Former 49ers great Dwight Clark says he has ALS, suspects football caused it

On Sunday night, former 49ers wide receiver Dwight Clark, perhaps best known for “The Catch,” sent out a somber note on social media announcing he has been diagnosed with ALS. 

ALS, or amyotrophic lateral sclerosis, is a degenerative nerve disease that affects “nerve cells in the brain and spinal cord.” It’s also known as “Lou Gehrig’s disease.”

According to a letter he penned on the DeBartolo Holdings website, Clark first became concerned when he felt “weakness in my left hand” back in September of 2015. Clark underwent “months of tests and treatment” before being diagnosed with ALS. 

“In addition to losing strength in my left hand -- which makes opening a pack of sugar or buttoning my shirt impossible -- I have now experienced weakness in my right hand, abs, lower back and right leg,” Clark said. “I can’t run, play golf or walk any distances.  Picking up anything over 30 pounds is a chore.”

And he’s worried football may have caused him to develop the disease.

“I’ve been asked if playing football caused this. I don’t know for sure. But I certainly suspect it did,” Clark wrote. “And I encourage the NFLPA and the NFL to continue working together in their efforts to make the game of football safer, especially as it relates to head trauma.”

Clark, a native of Kinston, North Carolina, went to Clemson and was drafted by the 49ers in the 10th round of the 1979 NFL Draft. He would play eight seasons for the 49ers, finishing with 506 catches for 6,750 yards in his NFL career.

Jed York released the following statement after Clark’s announcement.

None was bigger than “The Catch,” a 6-yard touchdown reception in the back of the end zone to propel San Francisco over the Cowboys and into Super Bowl XVI. 

In his career, Clark won two Super Bowl titles and led the league in receptions once. 

Here is the full text of his letter that he posted to the public:

In September of 2015, I started feeling weakness in my left hand. I was mildly paying attention to it because since my playing days, I’ve constantly had pain in my neck. I was thinking it was related to some kind of nerve damage because it would just come and go.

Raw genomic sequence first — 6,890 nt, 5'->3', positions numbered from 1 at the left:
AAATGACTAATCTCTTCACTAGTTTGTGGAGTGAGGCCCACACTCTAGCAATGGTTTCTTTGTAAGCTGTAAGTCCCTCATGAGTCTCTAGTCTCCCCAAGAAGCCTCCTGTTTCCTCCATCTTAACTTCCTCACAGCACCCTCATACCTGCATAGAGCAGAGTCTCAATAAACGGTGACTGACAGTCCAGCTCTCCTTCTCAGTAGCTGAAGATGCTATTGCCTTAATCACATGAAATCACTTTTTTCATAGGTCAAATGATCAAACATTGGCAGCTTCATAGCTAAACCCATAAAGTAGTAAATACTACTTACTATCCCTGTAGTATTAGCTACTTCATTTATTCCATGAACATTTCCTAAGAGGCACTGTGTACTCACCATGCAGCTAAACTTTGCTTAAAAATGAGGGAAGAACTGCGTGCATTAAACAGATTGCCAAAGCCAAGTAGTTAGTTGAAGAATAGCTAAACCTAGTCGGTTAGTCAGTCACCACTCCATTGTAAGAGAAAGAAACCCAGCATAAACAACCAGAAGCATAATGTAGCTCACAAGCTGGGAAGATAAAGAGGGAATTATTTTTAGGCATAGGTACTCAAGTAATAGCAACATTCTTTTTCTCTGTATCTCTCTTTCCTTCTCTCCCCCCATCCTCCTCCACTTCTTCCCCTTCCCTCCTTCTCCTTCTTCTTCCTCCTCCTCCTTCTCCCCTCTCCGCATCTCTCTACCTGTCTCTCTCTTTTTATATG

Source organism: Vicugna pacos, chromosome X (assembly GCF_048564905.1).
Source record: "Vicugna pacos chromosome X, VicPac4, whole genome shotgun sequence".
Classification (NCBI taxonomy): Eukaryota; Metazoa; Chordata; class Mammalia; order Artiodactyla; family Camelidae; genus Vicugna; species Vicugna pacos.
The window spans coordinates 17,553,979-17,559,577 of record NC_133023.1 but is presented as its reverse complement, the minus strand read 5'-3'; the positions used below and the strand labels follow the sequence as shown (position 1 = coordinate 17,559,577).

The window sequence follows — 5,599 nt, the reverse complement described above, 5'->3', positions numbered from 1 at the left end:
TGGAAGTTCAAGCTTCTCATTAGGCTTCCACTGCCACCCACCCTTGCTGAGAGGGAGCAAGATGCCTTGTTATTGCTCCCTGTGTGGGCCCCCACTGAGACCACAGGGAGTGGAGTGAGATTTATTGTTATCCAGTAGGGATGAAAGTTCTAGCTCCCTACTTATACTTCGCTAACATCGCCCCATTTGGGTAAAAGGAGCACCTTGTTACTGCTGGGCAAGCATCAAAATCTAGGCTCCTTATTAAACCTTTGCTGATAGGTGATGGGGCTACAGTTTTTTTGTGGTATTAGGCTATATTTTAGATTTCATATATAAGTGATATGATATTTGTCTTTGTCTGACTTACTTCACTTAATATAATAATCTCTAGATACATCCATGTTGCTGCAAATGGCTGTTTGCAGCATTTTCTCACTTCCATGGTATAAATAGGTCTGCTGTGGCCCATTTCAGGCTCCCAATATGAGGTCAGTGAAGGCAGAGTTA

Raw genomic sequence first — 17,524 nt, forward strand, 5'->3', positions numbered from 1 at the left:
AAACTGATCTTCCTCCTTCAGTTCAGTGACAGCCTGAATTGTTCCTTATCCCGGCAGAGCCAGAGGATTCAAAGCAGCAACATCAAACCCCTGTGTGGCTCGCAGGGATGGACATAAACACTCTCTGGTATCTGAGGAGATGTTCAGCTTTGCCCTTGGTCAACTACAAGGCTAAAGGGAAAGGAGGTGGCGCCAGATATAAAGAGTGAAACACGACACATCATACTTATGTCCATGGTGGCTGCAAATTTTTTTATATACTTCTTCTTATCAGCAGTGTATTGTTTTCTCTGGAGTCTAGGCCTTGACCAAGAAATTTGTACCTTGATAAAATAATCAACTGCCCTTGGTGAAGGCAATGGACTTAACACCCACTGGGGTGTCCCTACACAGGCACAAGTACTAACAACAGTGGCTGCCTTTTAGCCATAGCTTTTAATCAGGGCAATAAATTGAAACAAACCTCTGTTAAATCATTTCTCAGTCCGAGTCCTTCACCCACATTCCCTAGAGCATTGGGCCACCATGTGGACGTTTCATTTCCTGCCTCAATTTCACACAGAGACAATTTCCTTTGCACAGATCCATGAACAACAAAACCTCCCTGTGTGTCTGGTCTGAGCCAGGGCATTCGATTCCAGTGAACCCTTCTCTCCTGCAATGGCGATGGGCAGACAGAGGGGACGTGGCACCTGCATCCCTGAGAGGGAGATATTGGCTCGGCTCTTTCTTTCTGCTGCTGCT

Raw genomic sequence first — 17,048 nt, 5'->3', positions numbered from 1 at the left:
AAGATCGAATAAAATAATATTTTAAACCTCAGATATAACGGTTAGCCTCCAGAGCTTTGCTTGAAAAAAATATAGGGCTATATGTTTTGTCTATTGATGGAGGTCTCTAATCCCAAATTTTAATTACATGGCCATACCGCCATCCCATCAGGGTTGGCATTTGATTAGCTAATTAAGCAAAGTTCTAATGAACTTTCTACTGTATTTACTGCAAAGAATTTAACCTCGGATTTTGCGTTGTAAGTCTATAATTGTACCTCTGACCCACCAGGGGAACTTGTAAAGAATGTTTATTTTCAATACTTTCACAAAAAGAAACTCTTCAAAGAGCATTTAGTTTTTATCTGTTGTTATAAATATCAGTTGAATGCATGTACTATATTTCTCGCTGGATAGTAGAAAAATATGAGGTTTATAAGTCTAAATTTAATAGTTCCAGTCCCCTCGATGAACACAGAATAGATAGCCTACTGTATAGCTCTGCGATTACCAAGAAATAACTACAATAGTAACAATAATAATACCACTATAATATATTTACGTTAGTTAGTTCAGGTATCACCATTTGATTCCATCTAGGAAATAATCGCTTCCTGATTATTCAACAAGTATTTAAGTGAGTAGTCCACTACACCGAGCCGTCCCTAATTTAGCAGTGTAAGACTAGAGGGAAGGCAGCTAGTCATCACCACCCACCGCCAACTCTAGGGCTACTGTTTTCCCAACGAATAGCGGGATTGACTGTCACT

After months of tests and treatment, I got some bad news. I was diagnosed with amyotrophic lateral sclerosis.

I have ALS, also known as Lou Gehrig’s disease. Those words are still very hard for me to say.

While I’m still trying to wrap my head around the challenge I will face with this disease over the coming years, the only thing I know is that I’m going to fight like hell and live every day to the fullest.

There is no test that will positively diagnose you with ALS. You have to eliminate the possibility of all other diseases and disorders and then wait to see what additional symptoms you develop. I visited six neurologists and three ALS specialists. I also was treated for a B12 deficiency, which sometimes can mirror the symptoms of this debilitating disease.

In addition to losing strength in my left hand -- which makes opening a pack of sugar or buttoning my shirt impossible -- I have now experienced weakness in my right hand, abs, lower back and right leg. I can’t run, play golf or walk any distances.  Picking up anything over 30 pounds is a chore.  The one piece of good news is that the disease seems to be progressing more slowly than in some patients.

I’ve been asked if playing football caused this. I don’t know for sure. But I certainly suspect it did. And I encourage the NFLPA and the NFL to continue working together in their efforts to make the game of football safer, especially as it relates to head trauma.

What I do know is I have a huge battle in front of me and I’m grateful for the strength and unconditional love from my wife Kelly. She has been my rock. She keeps thinking positive and convinces me each day that we can beat this, as does my daughter Casey and my son Mac. My brother Jeff, his wife Debra and their family also have been unwavering with their love and support.

I get the same pep talk from the Boss, Eddie D. His support has been incredible. So rest assured, I know I’m not alone in this fight.

Every single one of my 49ers teammates that has contacted me has said whatever I need, anytime I need it, they will help. That’s just the kind of guys they are. They were so giving as players and now they are the same as friends.

I can’t thank my teammates and friends enough for their support. Mr. D always treated us like family and that family is still together. I also want to thank all the great 49ers fans. Your support over the last 35 years has allowed me to remain connected to you. Rarely does a day go by when I’m not asked about ‘the Catch,’ when we were able to get past the Cowboys and go on to win our first Super Bowl.

I’m not having a press conference or doing any interviews. That time will come. Right now, I’ve got work to do. I’ve got to devote all my energy preparing for this battle and I would hope you can respect my family’s privacy as I begin this challenge. My ultimate hope is that eventually I can assist in finding a cure for ALS, which disrupts the lives of so many and their loved ones.

CBS Sports Senior Writer

Will Brinson joined CBS Sports in 2010 and enters his seventh season covering the NFL for CBS. He previously wrote for FanHouse along with myriad other Internet sites. A North Carolina native who lives... Full Bio

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